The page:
See how your monthly strata maintenance fee compares to other Vancouver condo buildings

A beautiful part of condo living is that we have a Strata Council that looks after common components. When we go on vacation, we simply lock our door and forget about it. While away, we won’t receive an email from neighbours innocently suggesting our lawn is too long.

Properly maintaining your condo building is important for your enjoyment and to protect your investment. Recently, it became even more critical in light of insurance changes (read more). To fund this work, each owner pays a monthly maintenance fee based on the interior square footage of their condo. If a project requires more money, a special assessment may be issued requiring a lump sum payment from owners. Greater detail on how Strata Corporations finance building maintenance and repairs can be read here.

All buildings require maintenance. Your two overarching options are to pay slow-and-steady through higher monthly maintenance fees, or lump sums through special assessments.

I created the above graph showing the maintenance fees of select Vancouver condo buildings through a deep dive into publicly available MLS data. When a range of values resulted for a particular building, I used my best judgement to select the reported figure. I welcome your input to improve the accuracy of the data.

If your building isn’t on the list, to determine your comparable figure, divide your monthly maintenance fee by your interior square footage (this excludes balconies, parking stalls, and storage lockers). Your Strata Corporation will use the sqft as per the strata plan. Feel free to reach out to me if you’d like help with the calculation. Your Strata Manager will know the rate as well.

Example: You pay a monthly maintenance fee of $650 for your condo that has 1100 sqft of interior living space.

$650 ÷ 1100 sqft = $0.59/sqft

Considerations when buying a condo

Please keep in mind that the monthly maintenance fee is just one part of the picture. A low fee doesn’t mean the building is not as well maintained as one with a higher fee. Some highly maintained buildings have low fees, which may indicate they rely upon special assessments.

In my experience, in general, owners more readily support proactive repairs when it requires no or only a modest special assessment.

To gain a holistic view of a particular building, your realtor should put the monthly maintenance fee into context with the:

  • Level of luxury – more luxurious buildings tend to cost more to maintain.
  • Building amenities – amenities raise maintenance fees, particularly pools and concierges.
  • Building systems – some buildings have unique systems. For instance, there’s a monthly fee at Jameson House for the maintenance of the auto-valet system (the parking fee is excluded from the value in the graph as it can’t be included and still result in a definitive $/sqft due to condos being differently sized).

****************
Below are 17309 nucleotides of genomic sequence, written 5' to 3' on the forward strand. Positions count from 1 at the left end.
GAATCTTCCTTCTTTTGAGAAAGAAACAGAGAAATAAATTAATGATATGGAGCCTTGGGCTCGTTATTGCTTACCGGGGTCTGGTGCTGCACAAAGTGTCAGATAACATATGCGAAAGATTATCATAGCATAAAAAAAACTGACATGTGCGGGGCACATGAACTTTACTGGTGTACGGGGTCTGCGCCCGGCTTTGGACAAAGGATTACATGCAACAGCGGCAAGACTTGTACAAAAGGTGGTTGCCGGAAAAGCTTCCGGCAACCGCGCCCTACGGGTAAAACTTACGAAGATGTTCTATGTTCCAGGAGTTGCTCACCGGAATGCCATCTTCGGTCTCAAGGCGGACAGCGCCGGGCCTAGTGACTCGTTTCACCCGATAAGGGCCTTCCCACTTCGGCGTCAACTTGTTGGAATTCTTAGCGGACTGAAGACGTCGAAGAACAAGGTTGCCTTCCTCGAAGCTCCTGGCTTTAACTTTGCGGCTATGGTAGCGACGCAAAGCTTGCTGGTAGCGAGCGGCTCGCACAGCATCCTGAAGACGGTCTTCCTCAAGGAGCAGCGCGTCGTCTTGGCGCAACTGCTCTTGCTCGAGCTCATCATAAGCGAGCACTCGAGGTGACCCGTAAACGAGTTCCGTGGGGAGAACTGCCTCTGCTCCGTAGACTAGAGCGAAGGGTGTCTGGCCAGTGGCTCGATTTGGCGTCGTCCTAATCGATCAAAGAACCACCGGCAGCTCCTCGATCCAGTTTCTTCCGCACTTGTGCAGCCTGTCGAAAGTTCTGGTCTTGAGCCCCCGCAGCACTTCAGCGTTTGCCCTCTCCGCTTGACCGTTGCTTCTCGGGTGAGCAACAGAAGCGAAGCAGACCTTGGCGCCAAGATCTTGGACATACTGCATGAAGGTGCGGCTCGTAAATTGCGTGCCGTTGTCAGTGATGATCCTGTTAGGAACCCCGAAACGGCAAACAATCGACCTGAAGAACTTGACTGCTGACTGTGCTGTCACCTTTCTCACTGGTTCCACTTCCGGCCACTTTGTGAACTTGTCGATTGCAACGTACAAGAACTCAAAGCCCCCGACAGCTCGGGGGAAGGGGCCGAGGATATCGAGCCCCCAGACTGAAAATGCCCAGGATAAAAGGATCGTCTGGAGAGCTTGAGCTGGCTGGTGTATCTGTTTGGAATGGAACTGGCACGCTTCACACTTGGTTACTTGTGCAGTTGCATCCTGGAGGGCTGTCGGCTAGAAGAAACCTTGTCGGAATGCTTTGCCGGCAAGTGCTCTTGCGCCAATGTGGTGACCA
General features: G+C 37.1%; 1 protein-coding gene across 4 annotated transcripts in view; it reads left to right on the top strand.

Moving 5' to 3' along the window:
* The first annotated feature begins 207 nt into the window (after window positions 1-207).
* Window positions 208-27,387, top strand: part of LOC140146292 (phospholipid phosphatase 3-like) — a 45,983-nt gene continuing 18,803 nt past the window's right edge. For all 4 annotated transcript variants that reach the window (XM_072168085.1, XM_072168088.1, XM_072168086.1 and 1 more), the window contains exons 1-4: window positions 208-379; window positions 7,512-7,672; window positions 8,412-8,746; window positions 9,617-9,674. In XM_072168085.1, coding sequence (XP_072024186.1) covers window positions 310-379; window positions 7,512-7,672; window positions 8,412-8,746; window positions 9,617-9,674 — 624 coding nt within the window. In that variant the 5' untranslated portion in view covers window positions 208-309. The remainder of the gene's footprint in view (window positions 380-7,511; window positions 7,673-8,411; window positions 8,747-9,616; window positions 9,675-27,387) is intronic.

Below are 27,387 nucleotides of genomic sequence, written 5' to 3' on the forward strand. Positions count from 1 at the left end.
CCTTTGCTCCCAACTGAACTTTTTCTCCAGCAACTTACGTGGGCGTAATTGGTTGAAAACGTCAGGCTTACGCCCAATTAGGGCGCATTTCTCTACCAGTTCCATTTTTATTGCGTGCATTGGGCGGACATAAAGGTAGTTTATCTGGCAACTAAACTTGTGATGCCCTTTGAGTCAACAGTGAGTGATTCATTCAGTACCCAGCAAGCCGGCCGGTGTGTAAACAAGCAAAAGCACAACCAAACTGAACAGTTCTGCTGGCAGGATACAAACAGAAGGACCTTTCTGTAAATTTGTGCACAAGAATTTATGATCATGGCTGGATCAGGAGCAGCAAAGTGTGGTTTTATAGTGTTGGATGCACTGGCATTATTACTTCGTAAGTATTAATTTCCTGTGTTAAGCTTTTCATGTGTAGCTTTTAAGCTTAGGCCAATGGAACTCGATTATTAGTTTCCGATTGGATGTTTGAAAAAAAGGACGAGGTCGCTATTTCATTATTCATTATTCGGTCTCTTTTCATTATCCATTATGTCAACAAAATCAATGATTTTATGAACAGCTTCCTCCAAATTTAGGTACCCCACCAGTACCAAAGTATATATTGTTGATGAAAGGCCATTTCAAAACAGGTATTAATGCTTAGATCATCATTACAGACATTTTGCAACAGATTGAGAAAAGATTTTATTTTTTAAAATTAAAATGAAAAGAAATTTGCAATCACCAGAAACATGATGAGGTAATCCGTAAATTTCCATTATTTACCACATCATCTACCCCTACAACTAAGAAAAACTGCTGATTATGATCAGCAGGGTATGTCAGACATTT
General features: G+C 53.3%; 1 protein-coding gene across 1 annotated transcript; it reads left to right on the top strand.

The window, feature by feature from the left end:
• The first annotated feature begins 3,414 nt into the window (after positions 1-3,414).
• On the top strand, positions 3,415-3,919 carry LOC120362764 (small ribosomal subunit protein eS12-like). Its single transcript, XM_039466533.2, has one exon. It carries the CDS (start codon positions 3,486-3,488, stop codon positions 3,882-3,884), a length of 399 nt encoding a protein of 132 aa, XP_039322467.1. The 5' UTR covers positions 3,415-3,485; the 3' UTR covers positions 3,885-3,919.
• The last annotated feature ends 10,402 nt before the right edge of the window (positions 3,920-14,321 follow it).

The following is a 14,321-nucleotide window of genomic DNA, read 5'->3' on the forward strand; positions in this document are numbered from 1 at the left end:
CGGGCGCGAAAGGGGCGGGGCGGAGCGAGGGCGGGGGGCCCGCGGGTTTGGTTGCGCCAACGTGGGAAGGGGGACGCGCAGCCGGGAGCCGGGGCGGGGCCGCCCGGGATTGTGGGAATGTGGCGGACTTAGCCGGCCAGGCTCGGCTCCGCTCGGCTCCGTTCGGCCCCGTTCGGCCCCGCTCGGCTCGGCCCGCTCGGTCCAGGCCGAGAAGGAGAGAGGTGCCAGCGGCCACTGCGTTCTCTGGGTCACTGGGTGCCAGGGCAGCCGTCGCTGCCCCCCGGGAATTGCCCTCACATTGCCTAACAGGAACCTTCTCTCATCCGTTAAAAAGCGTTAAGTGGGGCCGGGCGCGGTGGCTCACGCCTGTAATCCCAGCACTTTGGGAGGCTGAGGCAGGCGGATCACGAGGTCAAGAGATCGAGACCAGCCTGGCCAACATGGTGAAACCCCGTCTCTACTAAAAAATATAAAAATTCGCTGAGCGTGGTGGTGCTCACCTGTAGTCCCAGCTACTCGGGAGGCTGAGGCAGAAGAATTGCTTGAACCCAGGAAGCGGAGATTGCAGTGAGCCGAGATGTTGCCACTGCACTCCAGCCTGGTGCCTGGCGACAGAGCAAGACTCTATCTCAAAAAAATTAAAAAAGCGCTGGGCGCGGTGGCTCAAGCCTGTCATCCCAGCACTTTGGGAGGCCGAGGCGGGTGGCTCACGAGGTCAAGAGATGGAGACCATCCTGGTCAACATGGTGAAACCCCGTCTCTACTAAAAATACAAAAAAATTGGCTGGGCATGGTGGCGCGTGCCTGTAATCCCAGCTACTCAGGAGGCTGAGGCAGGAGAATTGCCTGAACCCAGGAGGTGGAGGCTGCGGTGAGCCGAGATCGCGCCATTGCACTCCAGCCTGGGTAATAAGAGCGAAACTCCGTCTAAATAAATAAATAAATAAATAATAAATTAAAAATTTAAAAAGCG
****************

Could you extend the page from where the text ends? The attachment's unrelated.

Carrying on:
• Utilities – some buildings include utilities in the monthly fee. For instance, geothermal heating and cooling can be included in monthly maintenance fees.
  • Building condition – need to know what work they have done and what work they have upcoming.
  • Maintenance funding strategy – the Strata Council should have an idea as to whether they’ll raise monthly maintenance fees and/or require special assessments in the future.

Ongoing considerations while you own your condo

Your Strata Council should be following an annual and long-term maintenance plan and know how the regular and large projects will be funded. I strongly suggest you read the strata meeting minutes and attend your Annual General Meetings and any Special General Meetings so you understand what’s happening in your building and to vote on building matters.

If you’re a past client, I’m happy to attend your AGMs and SGMs with you or on your behalf, especially those with snacks. Connect with me and we’ll figure it out.

If the strata fee for your building is low compared to similar buildings, you may choose to encourage your Strata to increase its monthly fees. It can be as simple as, ‘with our current monthly fees, we’ll pay large special assessments in the future. What do you think about increasing our monthly fees to be in line with similar buildings?’ To avoid a shock, any increase could be staged over a period of years.


Building overviews

Trevor Boddy and I are working through building reviews to show how the buildings fit within Vancouver and, where appropriate, internationally. The reviews completed to date that relate to this graph can be found via the below links.

• Dolce & Vita, 535 & 565 Smithe

• The Erickson, 1560 Homer Mews

• Jameson House, 838 W. Hastings

• Fairmont Pacific Rim, 1011 W. Cordova

• Shaw Tower, 1077 W. Cordova

• Shangri-La, 1111 Alberni & 1128 W. Georgia

• Patina, 1028 Barclay

• Pomaria, 1455 Howe

• Telus Garden, 777 Richards

• Residences at Hotel Georgia, 667 Howe


I hope this helps ensure you’re well-protected. Please contact me if you have questions or comments email or phone/text.


Jason Hutchison
604.314.7138    [email protected]

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